Towards a model curriculum for graduate human resource management studies
Education, Business and Society: Contemporary Middle Eastern Issues
human resource management, curricula, graduates, United Arab Emirates, Syria
Purpose - The purpose of this paper is to describe the development of a graduate human resource management (HRM) curriculum for a university in the United Arab Emirates (UAE). The curriculum reflects the core knowledge areas identified by the two major professional bodies in the HRM discipline.
Design/methodology/approach - The paper employs literature to justify the importance generally of education in the HRM discipline and specifically in the UAE context. It then summarizes a program development approach that synthesizes core areas defined by the US Society for Human Resource Management and the UK Chartered Institute of Personnel and Development.
Findings - The curriculum resulting from the program development process arguably constitutes a model curriculum for graduate studies in HRM. This proposition is tested with reference to focused survey of UAE HRM practitioners and is further explored with reference to the Syrian environment.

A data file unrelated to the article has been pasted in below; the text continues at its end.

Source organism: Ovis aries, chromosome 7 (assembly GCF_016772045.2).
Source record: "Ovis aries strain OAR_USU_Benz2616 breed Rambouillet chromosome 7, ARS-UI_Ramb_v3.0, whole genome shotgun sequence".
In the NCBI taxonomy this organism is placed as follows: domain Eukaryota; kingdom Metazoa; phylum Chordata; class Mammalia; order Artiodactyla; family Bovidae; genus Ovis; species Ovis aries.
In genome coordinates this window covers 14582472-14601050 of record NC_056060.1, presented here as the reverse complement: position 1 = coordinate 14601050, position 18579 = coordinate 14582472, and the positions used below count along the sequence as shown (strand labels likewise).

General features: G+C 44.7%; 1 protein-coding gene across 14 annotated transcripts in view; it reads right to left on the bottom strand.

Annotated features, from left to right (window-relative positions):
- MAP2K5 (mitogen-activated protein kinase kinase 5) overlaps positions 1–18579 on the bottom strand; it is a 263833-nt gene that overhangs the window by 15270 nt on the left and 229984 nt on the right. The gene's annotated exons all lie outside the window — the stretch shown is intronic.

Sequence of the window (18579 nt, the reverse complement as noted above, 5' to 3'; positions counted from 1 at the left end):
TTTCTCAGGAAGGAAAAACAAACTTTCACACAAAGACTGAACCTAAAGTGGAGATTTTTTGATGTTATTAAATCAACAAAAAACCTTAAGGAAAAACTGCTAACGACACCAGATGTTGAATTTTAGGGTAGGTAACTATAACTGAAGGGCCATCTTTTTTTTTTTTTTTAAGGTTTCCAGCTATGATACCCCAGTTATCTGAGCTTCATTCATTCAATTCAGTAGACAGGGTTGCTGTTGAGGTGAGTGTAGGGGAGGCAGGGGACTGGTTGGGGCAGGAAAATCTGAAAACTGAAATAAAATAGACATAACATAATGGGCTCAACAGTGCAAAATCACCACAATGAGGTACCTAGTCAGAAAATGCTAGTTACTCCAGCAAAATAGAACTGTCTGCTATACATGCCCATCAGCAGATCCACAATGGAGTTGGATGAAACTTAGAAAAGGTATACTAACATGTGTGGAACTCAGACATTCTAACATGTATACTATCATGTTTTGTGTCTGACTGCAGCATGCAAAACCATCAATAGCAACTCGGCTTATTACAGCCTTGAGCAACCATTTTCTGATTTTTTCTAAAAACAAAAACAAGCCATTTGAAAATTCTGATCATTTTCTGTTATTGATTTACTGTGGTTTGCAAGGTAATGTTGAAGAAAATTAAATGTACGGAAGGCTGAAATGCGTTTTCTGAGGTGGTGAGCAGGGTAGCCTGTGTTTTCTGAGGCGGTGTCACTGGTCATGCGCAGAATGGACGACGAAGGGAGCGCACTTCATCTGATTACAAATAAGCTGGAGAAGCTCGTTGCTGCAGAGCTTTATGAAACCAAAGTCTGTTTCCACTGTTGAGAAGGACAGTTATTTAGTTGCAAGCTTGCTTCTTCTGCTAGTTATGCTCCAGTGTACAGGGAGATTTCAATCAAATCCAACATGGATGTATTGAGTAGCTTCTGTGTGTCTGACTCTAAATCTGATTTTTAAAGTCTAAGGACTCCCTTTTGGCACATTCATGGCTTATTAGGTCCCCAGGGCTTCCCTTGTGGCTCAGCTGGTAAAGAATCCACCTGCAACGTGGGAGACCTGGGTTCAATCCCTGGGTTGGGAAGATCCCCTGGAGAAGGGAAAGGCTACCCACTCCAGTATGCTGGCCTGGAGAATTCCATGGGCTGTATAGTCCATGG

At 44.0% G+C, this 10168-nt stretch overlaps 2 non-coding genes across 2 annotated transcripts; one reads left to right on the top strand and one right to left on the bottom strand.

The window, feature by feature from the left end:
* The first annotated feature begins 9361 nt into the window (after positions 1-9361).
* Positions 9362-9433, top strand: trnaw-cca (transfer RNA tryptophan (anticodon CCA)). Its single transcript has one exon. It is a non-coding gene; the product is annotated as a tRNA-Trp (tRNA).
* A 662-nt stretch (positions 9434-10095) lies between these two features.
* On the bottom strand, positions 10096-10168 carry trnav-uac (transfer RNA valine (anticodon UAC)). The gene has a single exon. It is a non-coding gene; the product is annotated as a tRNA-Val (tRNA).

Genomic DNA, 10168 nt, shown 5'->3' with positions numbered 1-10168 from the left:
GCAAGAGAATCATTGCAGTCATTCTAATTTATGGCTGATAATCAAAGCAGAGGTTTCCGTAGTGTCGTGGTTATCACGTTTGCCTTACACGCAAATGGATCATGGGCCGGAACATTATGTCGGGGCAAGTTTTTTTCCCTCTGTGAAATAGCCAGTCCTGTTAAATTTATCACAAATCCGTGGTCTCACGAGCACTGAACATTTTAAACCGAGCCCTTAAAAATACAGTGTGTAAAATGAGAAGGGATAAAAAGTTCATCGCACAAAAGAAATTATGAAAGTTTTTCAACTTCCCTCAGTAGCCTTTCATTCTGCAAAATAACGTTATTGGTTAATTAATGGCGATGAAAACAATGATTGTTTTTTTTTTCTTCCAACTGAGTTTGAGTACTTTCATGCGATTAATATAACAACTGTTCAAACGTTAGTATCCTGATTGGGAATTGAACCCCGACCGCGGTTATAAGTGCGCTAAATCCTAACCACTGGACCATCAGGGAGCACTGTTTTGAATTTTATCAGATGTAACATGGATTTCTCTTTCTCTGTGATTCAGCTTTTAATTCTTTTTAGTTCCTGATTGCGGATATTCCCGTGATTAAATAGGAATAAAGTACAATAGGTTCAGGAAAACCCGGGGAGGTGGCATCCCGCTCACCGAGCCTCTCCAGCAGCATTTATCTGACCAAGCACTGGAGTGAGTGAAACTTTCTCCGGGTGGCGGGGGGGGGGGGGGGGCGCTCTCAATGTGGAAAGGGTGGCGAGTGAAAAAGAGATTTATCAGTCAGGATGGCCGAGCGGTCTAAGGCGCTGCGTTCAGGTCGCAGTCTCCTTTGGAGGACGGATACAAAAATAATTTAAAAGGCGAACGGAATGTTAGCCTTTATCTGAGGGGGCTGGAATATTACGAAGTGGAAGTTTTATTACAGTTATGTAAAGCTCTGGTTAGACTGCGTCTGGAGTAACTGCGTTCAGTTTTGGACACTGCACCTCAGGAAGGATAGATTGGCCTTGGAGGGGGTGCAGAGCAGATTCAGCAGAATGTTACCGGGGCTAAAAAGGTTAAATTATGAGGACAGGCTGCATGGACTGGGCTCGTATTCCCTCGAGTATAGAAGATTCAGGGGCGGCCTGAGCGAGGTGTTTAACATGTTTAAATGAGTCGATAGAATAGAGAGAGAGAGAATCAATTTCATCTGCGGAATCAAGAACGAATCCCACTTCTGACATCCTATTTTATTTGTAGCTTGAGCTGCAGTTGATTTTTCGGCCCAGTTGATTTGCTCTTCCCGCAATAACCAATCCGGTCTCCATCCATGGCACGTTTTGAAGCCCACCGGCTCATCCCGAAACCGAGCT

Research limitations/implications - More work has to be done to confirm the relevance of the curriculum to other contexts. Furthermore, there needs to be research on desirable components of an undergraduate curriculum.
Practical implications - In regions of the world where the HRM discipline is in its infancy, the curriculum describes in this paper can provide a useful blueprint for the development of education, training, and academic programs in HRM.
Originality/value - The value of this paper is in the identification of a set of core modules or subject areas that reflect current best practice in HRM. It is unique in attempting an initial confirmation of the relevance of these core modules in a Middle Eastern setting.
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Pounder, J., & Al Sakka, M. (2010). Towards a model curriculum for graduate human resource management studies. Education, Business and Society: Contemporary Middle Eastern Issues, 3(1), 15-27. doi: 10.1108/17537981011022788